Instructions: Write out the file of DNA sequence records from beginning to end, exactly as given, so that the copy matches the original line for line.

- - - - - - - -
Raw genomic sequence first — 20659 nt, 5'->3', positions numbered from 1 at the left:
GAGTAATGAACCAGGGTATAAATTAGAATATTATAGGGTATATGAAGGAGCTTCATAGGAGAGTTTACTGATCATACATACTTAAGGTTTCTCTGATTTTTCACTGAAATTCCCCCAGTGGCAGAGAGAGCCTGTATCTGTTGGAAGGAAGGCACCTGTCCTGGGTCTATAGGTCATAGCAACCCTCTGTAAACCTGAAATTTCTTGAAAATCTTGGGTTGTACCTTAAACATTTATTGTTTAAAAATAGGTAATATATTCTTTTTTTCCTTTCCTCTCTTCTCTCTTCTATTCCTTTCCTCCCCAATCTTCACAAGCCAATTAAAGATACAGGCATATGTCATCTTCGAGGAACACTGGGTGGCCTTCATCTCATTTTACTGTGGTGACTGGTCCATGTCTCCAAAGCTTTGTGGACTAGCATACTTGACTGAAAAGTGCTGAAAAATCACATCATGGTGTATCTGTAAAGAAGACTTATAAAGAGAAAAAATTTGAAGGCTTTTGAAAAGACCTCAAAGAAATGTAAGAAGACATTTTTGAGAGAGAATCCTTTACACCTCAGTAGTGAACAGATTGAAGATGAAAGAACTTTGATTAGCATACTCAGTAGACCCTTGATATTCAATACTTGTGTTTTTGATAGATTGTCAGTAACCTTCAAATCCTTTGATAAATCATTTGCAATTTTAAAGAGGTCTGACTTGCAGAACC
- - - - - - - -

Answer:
Raw genomic sequence first — 20659 nt, 5'->3', positions numbered from 1 at the left:
GAGTAATGAACCAGGGTATAAATTAGAATATTATAGGGTATATGAAGGAGCTTCATAGGAGAGTTTACTGATCATACATACTTAAGGTTTCTCTGATTTTTCACTGAAATTCCCCCAGTGGCAGAGAGAGCCTGTATCTGTTGGAAGGAAGGCACCTGTCCTGGGTCTATAGGTCATAGCAACCCTCTGTAAACCTGAAATTTCTTGAAAATCTTGGGTTGTACCTTAAACATTTATTGTTTAAAAATAGGTAATATATTCTTTTTTTCCTTTCCTCTCTTCTCTCTTCTATTCCTTTCCTCCCCAATCTTCACAAGCCAATTAAAGATACAGGCATATGTCATCTTCGAGGAACACTGGGTGGCCTTCATCTCATTTTACTGTGGTGACTGGTCCATGTCTCCAAAGCTTTGTGGACTAGCATACTTGACTGAAAAGTGCTGAAAAATCACATCATGGTGTATCTGTAAAGAAGACTTATAAAGAGAAAAAATTTGAAGGCTTTTGAAAAGACCTCAAAGAAATGTAAGAAGACATTTTTGAGAGAGAATCCTTTACACCTCAGTAGTGAACAGATTGAAGATGAAAGAACTTTGATTAGCATACTCAGTAGACCCTTGATATTCAATACTTGTGTTTTTGATAGATTGTCAGTAACCTTCAAATCCTTTGATAAATCATTTGCAATTTTAAAGAGGTCTGACTTGCAGAACC